Career Change 101

Businesswoman standing on a ladder looking through binocularsIf you wanted a new car, you’d plan for it.  If you wanted a new house, you’d plan for it.

If you want to change career directions, you should plan for it, too. In other words, don’t quit your day job just yet. Be a little methodical in your quest to move from what you’re doing now to what you want to be doing in the future.

Planning for a career change is stressful because  there is often so much uncertainty and stress in the mix. There are lots of questions and so few concrete answers. You have to start somewhere, right? A journey starts with a single step, or so I’ve heard.

So, what kind of questions should you be asking yourself? Surprisingly, they’re not all grounded in dollars but in sense. (Like what I did there? Coffee is my drug.) While your own personal situation may have its niche concerns, here are few basic questions to start you thinking:

  • Is the time in your life right to make the change? Listen to your gut here. You may want to change career fields, but is it a wise time to do so? Why or why not?
  • Who makes the short list of your potential future employers? You can always add to your target list but identify the big contenders first.
  • Where could your new job be, logistically speaking? Are you going to potentially need to budget gas money for a daily commute from hell or perhaps spring for a whole new ride?
  • Will you be earning as much or more than you do now? Less?
  • Will you be able to afford the neighborhood of your dreams or at least one you feel safe in? Will a move even be required?
  • How much will you have left over after paying your rent, mortgage or child’s college tuition bill? And yes, you need to eat.

Keep thinking about it. I’m sure you’ll come up with even more areas to fret over. Either in concert with your stress fest or afterwards, incorporate the following strategies into your career change planning process:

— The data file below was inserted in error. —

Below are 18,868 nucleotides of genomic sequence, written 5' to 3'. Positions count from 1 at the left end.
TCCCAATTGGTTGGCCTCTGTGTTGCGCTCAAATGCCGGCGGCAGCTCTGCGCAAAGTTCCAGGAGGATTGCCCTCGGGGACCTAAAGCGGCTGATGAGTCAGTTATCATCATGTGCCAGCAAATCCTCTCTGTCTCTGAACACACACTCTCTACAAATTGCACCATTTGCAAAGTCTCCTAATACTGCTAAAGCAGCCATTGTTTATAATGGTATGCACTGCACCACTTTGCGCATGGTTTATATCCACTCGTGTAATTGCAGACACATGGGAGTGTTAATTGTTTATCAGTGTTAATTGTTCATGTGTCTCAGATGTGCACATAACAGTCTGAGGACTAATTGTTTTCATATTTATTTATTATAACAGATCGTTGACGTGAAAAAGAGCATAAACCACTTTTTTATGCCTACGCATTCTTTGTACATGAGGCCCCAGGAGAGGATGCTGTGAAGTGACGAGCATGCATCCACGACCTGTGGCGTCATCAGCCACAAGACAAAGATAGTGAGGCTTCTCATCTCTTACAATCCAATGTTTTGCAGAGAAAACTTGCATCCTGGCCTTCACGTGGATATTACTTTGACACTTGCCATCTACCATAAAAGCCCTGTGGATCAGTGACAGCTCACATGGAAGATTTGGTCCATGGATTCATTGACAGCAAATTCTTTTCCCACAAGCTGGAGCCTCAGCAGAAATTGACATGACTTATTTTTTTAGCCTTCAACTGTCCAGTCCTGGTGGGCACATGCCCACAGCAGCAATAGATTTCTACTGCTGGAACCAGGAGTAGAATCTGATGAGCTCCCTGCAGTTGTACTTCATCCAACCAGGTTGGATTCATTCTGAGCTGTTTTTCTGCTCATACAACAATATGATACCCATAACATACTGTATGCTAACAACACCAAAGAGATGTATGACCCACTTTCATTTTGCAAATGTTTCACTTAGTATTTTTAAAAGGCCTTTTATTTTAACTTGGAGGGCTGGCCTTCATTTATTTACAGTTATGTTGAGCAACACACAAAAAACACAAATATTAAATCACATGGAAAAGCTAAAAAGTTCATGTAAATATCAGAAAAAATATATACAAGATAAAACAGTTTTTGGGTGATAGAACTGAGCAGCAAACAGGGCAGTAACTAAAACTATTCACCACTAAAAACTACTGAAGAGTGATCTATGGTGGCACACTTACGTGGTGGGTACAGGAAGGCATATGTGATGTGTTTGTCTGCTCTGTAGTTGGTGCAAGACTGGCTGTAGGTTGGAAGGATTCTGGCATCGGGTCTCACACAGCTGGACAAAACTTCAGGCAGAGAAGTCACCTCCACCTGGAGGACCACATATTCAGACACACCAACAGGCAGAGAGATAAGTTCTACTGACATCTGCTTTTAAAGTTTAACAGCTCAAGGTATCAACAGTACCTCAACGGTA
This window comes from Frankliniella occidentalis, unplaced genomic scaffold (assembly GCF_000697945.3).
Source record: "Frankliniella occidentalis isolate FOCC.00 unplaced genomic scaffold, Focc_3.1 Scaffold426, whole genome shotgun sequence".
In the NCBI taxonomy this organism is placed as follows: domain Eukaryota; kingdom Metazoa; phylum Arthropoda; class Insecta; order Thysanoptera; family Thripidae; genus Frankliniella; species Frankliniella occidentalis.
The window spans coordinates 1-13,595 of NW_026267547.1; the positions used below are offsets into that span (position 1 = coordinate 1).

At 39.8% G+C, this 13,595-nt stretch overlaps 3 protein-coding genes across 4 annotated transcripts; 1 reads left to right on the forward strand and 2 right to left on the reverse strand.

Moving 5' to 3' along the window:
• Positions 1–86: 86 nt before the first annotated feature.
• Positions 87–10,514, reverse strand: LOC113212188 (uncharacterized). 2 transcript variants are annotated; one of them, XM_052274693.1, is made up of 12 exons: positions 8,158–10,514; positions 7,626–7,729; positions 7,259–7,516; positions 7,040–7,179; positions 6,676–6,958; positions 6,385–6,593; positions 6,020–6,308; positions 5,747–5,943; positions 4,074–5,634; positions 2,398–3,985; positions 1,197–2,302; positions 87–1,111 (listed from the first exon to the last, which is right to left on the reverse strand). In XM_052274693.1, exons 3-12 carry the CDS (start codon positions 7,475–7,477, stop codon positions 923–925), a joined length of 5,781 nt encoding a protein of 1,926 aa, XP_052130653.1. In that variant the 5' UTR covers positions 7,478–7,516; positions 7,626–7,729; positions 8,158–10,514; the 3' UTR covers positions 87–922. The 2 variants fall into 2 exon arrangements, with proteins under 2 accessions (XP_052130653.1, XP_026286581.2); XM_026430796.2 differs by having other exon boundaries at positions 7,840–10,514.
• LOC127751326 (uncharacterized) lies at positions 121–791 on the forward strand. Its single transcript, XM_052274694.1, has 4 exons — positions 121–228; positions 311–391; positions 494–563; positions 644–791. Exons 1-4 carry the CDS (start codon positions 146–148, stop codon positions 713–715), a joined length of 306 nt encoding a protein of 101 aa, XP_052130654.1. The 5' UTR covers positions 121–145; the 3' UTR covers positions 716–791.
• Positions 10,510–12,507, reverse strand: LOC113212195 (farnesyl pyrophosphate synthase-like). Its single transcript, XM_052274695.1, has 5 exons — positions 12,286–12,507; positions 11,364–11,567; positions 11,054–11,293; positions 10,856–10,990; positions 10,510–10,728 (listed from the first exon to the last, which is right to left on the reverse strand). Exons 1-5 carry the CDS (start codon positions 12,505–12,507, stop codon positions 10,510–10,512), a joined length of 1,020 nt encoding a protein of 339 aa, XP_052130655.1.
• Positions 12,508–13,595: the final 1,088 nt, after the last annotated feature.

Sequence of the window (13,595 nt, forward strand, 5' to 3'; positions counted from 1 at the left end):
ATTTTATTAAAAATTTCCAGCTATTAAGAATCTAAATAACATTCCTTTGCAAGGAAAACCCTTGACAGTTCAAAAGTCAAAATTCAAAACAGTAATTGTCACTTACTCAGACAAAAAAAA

Consider the scenarios. Play the “what if…” game. Identify all the potential outcomes to various scenarios. By thinking through and planning for each possible contingency, you lessen the potential stress of it.

Stash your cash. You may not anticipate every associated expense that will be coming your way, but you can be certain they will come anyway. Be as prepared as you possibly can by saving routinely for it. Putting an allotment from your current paycheck on autopilot isn’t difficult and it’s true what they say. You won’t even notice it missing if you’re not seeing it in the first place.

Consider the fate of your benefits. What happens to your TSP or 401(k) when you leave your job, assuming you are lucky enough to have one? Do you have continued healthcare coverage for that time in-between employers when the need for medical care always seems to occur? Really? What about your life insurance policy? Does it end on your last day of work? Figure out the right questions to ask and then figure out the correct answers. Your benefits are just as important as cold, hard currency so include them in your transition planning and in your future negotiations for a new position.

Surround yourself with expertise. You don’t have to be a subject matter expert in money management or job search techniques. You will be a savvy soul, however, if you identify those who are and take advantage of their services. If you don’t want to lay out the bucks for financial or career counseling at this time, educate yourself. You’re teachable and there are ample free resources online and in your ever so old fashioned public library. Depending on who you are (yes, I’m talking to you college student or service member), you may even have access to real live experts free of charge in your college or university career center or your military family and transition centers.

Face your financial reality. If you don’t already have a feel for what goes in and what goes out of your wallet on a daily basis, get a grip on your cash flow. If committing to a budget seems like extreme accounting to you, then at least commit to tracking your income and expenses for one month. Develop a realistic snap shot so you can distinguish the necessities from the extras when and if the time comes to rein in the spending. Order that Starbucks pumpkin spice latte if it helps you deal with the process but just don’t forget to write down that cost, too.

Project the numbers. Search long and hard enough and you will eventually find that new job. Know the right questions to ask before actually accepting a job offer, however.

  • What kind of salary do you want to make? Need to make?
  • What is the going salary for someone with your amount of expertise in the geographical areas you are targeting? Don’t know? Research it.
  • What benefits are important to you and to your family?
  • Will you be able to negotiate some of the benefits in the process?
  • If you have to relocate for the job, who pays and what is covered?
  • What happens if the job goes away? Is there a severance package in the deal?

Look beyond the numbers. Scoring a higher salary in your next job is always a plus on one level. Make sure, however, it is a plus on other levels as well. Think long and hard about what you want in your next job and why you want it. Make sure this big move will be worth it on a quality of life level for yourself and your family members.

Life’s too short to hate your job, so don’t.

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